Antidouble-stranded DNA (anti-dsDNA) autoantibodies play a pivotal role in the diagnosis and follow-up of SLE1–3 and are related to the development of lupus nephritis.4 5 The 2019 European League Against Rheumatism (EULAR) and the American College of Rheumatology (ACR) criteria for classifying SLE include positive values for SLE-specific antibodies, such as anti-dsDNA autoantibodies, as the criterion with the highest weight in the immunology domains. Moreover, anti-dsDNA autoantibodies must be measured using an assay with at least 90% specificity against relevant disease controls.2 In addition, antibody titres are included in the Systemic Lupus Erythematous Disease Activity Index.6 Several anti-dsDNA autoantibody tests are commercially available. However, discrepancies between the results they generate are expected owing to the heterogeneity of the assays (differences in the power of test methods to detect high-avidity or low-avidity antibodies) and of autoantibody populations (differences in the avidity level of dsDNA autoantibodies).3 This heterogeneous landscape generates intense debate and has recently been reviewed.7 In fact, variability between analytical approaches is one of the main barriers to further standardisation of evaluation methods.7–9 Consistent discrepancies are frequently recorded between the Crithidia luciliae indirect immunofluorescence test (CLIFT) and solid-phase tests.10 The Farr radioimmunoassay (Farr-RIA) is considered the gold standard for detecting anti-dsDNA antibodies. However, due to the employ of radioisotopes, the Farr-RIA is no longer used in most laboratories. Instead, CLIFT, solid-phase immunoassays, and—better still—a combination of both techniques is regarded as the best approach in clinical practice. With a specificity ranging from 95.0 % to 100 % in most studies, a positive CLIFT result is considered pathognomonic for SLE.8 However, its sensitivity is very variable, as low as <6%,7 and lower than that of solid-phase tests,8 especially in early stage SLE.11 Moreover, CLIFT is an observer-dependent test and, being semiquantitative, does not adequately determine antibody levels, thus reducing its usefulness for monitoring disease.8 The solid-phase dsDNA assay EliA (Thermo Fisher Scientific, Freiburg, Germany) is a robust fluorescence enzyme immunoassay (FEIA) for the detection of anti-dsDNA autoantibodies that measures IgG antibodies in vitro. The median specificity of this method is 94.2% (91.0%–97.7%), which differs little from that of CLIFT, although its sensitivity is higher (median, 54.5% (26.7%–81.0%)).8 Indeed, none of the available assays used to diagnose SLE is sensitive and specific enough, and harmonisation between the methods is a goal that has not yet been attained.8 9

In our laboratory, we use an algorithm to study ANA-positive patients for whom anti-dsDNA antibody testing is requested. The first step of the algorithm involves a solid-phase dsDNA assay. Positive and borderline samples (FEIA dsDNA result ≥10 UI/ml) are then tested using CLIFT for confirmation. However, given the reduced usefulness of CLIFT for the follow-up of SLE, cases with a previous positive CLIFT result are not retested (figure 1). In our routine, as also reported in the literature,10 discrepancies are sometimes found between these tests, mainly when positive values in the solid phase assay are low or within the equivocal range. In these cases, reporting conflicting results to clinicians is challenging. Therefore, our main objectives were to characterise a cohort of samples displaying discrepant results for FEIA and CLIFT during 2016–2018 and to analyse patient follow-up until December 2021.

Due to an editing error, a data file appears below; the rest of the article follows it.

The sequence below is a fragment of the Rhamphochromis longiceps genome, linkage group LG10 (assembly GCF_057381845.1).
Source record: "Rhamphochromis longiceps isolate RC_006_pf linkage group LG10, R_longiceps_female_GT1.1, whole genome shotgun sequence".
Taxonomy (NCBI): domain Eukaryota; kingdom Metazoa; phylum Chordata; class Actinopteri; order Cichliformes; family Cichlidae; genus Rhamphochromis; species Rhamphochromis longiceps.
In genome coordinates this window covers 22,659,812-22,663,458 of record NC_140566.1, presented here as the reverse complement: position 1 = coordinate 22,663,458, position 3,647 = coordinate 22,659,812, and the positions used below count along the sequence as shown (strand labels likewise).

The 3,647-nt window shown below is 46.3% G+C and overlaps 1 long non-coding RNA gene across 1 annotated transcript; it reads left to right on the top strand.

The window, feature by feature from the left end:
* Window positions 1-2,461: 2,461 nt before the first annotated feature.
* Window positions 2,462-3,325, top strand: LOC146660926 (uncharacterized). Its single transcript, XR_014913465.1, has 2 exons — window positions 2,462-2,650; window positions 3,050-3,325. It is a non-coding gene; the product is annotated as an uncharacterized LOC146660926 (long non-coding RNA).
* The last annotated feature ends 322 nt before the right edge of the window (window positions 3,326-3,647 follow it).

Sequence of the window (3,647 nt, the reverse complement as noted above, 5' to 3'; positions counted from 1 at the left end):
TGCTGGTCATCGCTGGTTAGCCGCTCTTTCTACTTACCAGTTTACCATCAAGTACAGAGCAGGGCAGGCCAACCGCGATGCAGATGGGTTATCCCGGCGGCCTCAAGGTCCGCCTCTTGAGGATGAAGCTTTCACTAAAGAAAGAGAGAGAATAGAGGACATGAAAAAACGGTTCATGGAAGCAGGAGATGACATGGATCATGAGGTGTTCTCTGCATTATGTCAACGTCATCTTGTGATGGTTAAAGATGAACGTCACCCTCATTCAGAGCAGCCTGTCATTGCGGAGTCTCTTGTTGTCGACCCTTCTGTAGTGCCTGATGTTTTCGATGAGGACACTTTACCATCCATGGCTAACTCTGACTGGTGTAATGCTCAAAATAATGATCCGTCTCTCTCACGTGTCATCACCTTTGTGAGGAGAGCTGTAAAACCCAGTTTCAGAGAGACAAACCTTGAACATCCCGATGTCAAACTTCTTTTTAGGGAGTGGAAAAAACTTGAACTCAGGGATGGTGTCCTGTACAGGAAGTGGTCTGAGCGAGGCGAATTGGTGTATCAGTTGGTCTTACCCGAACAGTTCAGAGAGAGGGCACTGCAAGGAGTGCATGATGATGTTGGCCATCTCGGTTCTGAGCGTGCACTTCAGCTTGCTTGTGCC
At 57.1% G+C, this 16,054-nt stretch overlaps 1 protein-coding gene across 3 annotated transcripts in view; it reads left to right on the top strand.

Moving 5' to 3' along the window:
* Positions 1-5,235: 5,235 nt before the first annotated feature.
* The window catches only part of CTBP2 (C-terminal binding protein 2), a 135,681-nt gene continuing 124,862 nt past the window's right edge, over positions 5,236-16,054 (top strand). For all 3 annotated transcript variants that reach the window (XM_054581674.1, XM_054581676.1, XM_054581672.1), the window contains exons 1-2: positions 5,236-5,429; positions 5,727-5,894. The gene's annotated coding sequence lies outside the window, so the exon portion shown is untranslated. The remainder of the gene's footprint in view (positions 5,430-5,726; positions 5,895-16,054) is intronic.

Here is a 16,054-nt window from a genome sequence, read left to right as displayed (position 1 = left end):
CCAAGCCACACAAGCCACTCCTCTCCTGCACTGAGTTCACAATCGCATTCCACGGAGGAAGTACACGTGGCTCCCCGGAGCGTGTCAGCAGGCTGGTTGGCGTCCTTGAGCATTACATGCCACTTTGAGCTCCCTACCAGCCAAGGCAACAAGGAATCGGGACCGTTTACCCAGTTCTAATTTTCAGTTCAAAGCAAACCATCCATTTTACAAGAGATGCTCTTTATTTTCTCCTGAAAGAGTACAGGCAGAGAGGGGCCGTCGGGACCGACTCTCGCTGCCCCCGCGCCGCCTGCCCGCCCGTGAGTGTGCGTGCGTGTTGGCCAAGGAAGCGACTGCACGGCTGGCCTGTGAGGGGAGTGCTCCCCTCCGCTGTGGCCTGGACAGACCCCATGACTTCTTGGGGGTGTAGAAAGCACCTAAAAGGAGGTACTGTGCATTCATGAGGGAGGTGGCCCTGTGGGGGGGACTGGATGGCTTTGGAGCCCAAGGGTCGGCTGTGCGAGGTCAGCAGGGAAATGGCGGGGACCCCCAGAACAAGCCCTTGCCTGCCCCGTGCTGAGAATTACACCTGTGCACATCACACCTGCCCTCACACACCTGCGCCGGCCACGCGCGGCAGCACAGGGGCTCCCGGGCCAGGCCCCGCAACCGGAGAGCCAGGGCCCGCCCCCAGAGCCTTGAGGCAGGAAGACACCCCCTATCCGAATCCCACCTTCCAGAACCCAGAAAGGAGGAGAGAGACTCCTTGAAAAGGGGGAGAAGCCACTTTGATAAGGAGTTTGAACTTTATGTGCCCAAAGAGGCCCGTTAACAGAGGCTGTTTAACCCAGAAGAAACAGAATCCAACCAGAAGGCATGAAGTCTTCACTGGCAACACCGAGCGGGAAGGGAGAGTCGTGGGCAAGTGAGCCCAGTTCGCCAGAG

Figure 1

Schematic algorithm for detection of anti-dsDNA autoantibodies. First, ANA screening was performed on HEp-2 cells. Positive samples (≥1/160 titre) were analysed using a solid-phase fluorescence enzyme immunoassay (FEIA). When the results were ≥10 IU/mL, the presence of anti-dsDNA autoantibodies was subsequently confirmed by CLIFT (Crithidia luciliae indirect immunofluorescence test). *Cases with a previous positive CLIFT result were not retested. dsDNA, double-stranded DNA.


Study design and participants

Our retrospective descriptive study initially included all consecutive serum samples referred between 2016 and 2018 to a tertiary hospital for ANA screening (37 427 samples). Of the 13 910 ANA-positive samples, 4161 were analysed using dsDNA FEIA; 1024 samples were borderline (10–15 IU/mL) or positive (≥ 15 IU/mL). According to our routine laboratory testing algorithm (figure 1), not all samples displaying FEIA-positive results are tested using CLIFT. Therefore, only 417 samples from 257 patients were also analysed using CLIFT. There were 35 losses for various reasons (absence of diagnosis in the history, lack of quantitative results for dsDNA FEIA). Data from 222 patients were finally included (figure 2). Samples and patients were classified according to CLIFT and FEIA dsDNA results as double-positive (FEIA+ and CLIFT+) or discrepant (FEIA+ and CLIFT−).

Figure 2

Workflow with the classification of the study group according to the results of the fluorescence enzyme immunoassay (FEIA) and Crithidia luciliae indirect immunofluorescence test (CLIFT) following the laboratory algorithm (see figure 1). Only 417 positive/borderline samples in FEIA were tested with CLIFT, given that results were already available for the remaining samples. dsDNA, double-stranded DNA.

Laboratory assays